I can’t go into detail on this, but here are some of the highlights:

  • The language of the consecrated ban (herem) includes stereotypical language: “all,” “young and old,” and “man and woman.”  The ban could be carried out even if women and children weren’t present.
  • So far as we can see, biblical herem was carried out in particular military or combatant settings (with “cities” and military “kings”). It turns out that the sweeping language of the ban is directed at combatants.
  • The ban-language allows and hopes for exceptions (e.g., Rahab); it isn’t absolute.
  • The destruction-language of ANE (ancient Near Eastern) warfare (and the OT) is clearly exaggerated.  So groupings of Canaanite peoples that apparently were “totally destroyed” still happened to be hanging around when all was said and done (e.g., Judges 1). This is true with the Amalekites in 1 Sam. 15; though it seems like Saul wiped out all the Amalekites (except for King Agag, whom Samuel finished off), an Amalekite army is still around after this point (1 Sam. 30), and David’s  men end up chasing them, with 400 escaping.
  • The greater concern was to destroy Canaanite religion, not Canaanites per se—a point worthy of elaboration.
  • The preservation of Rahab and her family indicates that consecration to the ban wasn’t absolute and irreversible. God had given ample indications of his power and greatness, and the Canaanites could have submitted to the one true God who trumped Egypt’s and Canaan’s gods, sparing their own lives.
  • The biblical text suggests that peace treaties could be made with Canaanite cities if they chose to, but none (except Gibeon) did so (Joshua 11:19).
  • We read many references to “driving out” the Canaanites. To clear away the land for habitation didn’t require killing; civilians fled when their military strongholds were destroyed and soldiers were no longer capable of protecting them.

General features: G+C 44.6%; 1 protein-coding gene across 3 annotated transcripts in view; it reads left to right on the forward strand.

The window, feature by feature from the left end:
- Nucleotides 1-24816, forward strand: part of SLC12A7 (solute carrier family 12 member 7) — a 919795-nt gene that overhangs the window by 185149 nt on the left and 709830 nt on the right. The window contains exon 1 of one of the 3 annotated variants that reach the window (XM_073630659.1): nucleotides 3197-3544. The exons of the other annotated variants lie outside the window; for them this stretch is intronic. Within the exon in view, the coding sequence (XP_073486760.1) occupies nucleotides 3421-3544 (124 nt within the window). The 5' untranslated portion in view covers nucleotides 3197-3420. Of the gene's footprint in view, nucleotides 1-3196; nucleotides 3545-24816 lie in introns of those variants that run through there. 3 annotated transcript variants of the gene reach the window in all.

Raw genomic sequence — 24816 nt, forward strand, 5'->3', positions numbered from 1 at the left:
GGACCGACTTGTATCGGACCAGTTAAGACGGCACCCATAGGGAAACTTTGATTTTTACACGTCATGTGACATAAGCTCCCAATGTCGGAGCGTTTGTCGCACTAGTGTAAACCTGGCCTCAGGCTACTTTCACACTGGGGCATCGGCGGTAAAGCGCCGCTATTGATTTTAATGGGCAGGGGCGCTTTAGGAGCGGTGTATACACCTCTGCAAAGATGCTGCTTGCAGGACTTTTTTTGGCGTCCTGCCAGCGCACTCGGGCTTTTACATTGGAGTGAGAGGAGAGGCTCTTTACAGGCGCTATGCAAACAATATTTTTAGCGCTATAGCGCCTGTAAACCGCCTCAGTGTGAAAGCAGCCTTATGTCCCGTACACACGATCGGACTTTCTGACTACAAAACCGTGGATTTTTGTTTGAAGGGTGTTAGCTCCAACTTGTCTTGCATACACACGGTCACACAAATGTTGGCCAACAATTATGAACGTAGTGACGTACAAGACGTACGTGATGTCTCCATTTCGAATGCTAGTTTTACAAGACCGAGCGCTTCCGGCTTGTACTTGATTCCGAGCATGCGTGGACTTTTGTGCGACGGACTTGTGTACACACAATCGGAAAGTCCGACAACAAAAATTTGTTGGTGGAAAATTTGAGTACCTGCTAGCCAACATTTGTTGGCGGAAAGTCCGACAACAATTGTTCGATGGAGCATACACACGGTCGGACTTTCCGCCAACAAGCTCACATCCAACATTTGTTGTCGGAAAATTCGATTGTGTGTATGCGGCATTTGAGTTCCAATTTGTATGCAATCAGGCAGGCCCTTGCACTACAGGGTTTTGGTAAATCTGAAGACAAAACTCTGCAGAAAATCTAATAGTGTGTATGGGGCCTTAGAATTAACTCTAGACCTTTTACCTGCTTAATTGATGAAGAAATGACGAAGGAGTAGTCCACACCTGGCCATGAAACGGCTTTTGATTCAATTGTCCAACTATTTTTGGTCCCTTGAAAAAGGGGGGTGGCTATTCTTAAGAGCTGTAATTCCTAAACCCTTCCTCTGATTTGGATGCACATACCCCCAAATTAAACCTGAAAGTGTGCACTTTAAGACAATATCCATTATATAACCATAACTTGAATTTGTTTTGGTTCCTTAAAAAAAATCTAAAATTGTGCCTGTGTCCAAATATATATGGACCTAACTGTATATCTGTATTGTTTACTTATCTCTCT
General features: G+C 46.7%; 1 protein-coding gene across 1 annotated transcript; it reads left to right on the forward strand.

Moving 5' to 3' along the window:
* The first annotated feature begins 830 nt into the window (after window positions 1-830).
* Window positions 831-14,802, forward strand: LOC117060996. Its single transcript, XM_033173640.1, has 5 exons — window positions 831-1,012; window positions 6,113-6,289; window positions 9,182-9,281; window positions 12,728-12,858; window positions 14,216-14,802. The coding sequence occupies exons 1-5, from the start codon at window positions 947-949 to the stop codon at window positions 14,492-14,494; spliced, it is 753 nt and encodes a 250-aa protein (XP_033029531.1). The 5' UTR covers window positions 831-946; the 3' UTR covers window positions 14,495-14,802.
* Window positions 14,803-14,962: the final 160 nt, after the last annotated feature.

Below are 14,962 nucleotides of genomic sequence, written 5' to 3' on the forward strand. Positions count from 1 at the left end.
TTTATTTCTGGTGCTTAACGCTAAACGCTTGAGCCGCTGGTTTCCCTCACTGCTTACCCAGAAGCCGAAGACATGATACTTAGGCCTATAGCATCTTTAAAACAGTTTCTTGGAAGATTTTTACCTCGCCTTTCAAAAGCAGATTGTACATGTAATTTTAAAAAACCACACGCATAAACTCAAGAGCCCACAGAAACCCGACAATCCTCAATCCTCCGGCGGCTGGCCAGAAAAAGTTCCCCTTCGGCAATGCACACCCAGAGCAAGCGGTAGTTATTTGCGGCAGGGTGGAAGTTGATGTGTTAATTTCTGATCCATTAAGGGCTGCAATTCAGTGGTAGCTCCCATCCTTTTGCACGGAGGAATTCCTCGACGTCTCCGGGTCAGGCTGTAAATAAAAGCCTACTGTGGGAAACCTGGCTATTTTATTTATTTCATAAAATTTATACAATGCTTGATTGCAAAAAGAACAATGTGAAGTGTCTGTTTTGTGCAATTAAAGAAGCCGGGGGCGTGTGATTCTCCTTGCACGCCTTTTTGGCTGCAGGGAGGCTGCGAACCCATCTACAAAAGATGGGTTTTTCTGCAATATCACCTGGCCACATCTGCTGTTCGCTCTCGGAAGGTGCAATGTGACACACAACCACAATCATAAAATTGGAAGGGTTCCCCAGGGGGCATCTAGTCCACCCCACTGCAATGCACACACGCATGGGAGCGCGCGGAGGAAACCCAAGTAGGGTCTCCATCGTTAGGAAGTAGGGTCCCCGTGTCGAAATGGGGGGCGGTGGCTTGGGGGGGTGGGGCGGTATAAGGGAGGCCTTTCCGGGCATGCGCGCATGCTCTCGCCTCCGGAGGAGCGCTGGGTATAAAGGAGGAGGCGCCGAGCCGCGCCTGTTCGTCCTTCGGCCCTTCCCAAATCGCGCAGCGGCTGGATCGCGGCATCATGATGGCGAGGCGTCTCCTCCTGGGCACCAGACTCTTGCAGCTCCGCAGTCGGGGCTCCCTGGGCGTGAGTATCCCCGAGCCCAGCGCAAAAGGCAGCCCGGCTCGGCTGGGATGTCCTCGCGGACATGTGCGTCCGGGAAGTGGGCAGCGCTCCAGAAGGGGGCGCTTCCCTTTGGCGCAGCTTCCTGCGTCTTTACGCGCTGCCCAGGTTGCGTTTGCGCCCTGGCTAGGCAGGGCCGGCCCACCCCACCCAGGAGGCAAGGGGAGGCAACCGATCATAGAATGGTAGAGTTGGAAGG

• From the start, certain (more cooperative) Canaanites were subjected to forced labor—not annihilation (Judges 1:19,  21, 27-36; 1 Kings 9:20-21; Joshua 15:63; 16:10; 17:12-13; cp. Psalm 106:34-35). This was another indication that the ban wasn’t absolute.
  • Joshua carried out what Moses commanded (Deuteronomy 7 and 20), which means that Moses’s language is also an example of ANE exaggeration—not intended to be literal, all-encompassing extermination of the Canaanites.
  • The archaeological evidence nicely supports the biblical text; both of these point to minimal observable material destruction in Canaan as well as Israel’s gradual infiltration, assimilation, and eventual dominance there.

5) The Old Testament is full of laws about cleanliness. Certain foods are unclean. A woman who is menstruating is unclean. Touching a dead body makes a person unclean. You treat this thoroughly in your book. But really: How can someone make sense of this except to think that a human being wrote these laws? How in the cat hair do they reflect God’s nature?

God meets people where they are. God does not speak entirely independently of culture, but very often through culture with its particular cultural symbols/taboos people are familiar with. Also, God takes into account the human condition—the fallenness of ancient Near Eastern social/moral structures—and works with them. God permits divorce, for example, because of the hardness of human hearts, not because this is the moral ideal (cp. Matt. 19:8). One of the points I hammer home in the book is that when you compare the Law of Moses to the other law codes in the ancient Near East, Israel’s is far more humanizing and morally elevated than the rest. When it comes to laws regarding servitude, punishments, the equality of persons before the law (including kings), and the like, Israel’s laws are quite astonishing.